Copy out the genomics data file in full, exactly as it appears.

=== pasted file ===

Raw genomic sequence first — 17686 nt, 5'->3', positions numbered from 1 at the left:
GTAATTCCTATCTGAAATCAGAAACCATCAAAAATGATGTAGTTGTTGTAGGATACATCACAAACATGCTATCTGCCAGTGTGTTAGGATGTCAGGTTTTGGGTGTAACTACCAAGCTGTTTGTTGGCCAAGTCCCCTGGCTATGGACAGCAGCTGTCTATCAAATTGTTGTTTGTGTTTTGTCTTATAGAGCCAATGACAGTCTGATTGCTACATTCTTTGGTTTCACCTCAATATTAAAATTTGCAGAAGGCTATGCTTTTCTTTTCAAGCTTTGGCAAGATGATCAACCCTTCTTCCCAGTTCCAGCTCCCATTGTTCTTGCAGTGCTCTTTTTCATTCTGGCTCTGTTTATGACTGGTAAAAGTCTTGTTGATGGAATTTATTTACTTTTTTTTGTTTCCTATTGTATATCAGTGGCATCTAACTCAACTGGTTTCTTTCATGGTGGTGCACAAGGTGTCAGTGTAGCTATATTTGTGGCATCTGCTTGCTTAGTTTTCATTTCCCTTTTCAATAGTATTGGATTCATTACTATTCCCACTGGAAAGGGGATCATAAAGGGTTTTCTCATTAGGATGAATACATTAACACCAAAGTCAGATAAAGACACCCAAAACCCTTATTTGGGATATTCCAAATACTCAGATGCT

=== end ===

Raw genomic sequence first — 17686 nt, 5'->3', positions numbered from 1 at the left:
GTAATTCCTATCTGAAATCAGAAACCATCAAAAATGATGTAGTTGTTGTAGGATACATCACAAACATGCTATCTGCCAGTGTGTTAGGATGTCAGGTTTTGGGTGTAACTACCAAGCTGTTTGTTGGCCAAGTCCCCTGGCTATGGACAGCAGCTGTCTATCAAATTGTTGTTTGTGTTTTGTCTTATAGAGCCAATGACAGTCTGATTGCTACATTCTTTGGTTTCACCTCAATATTAAAATTTGCAGAAGGCTATGCTTTTCTTTTCAAGCTTTGGCAAGATGATCAACCCTTCTTCCCAGTTCCAGCTCCCATTGTTCTTGCAGTGCTCTTTTTCATTCTGGCTCTGTTTATGACTGGTAAAAGTCTTGTTGATGGAATTTATTTACTTTTTTTTGTTTCCTATTGTATATCAGTGGCATCTAACTCAACTGGTTTCTTTCATGGTGGTGCACAAGGTGTCAGTGTAGCTATATTTGTGGCATCTGCTTGCTTAGTTTTCATTTCCCTTTTCAATAGTATTGGATTCATTACTATTCCCACTGGAAAGGGGATCATAAAGGGTTTTCTCATTAGGATGAATACATTAACACCAAAGTCAGATAAAGACACCCAAAACCCTTATTTGGGATATTCCAAATACTCAGATGCT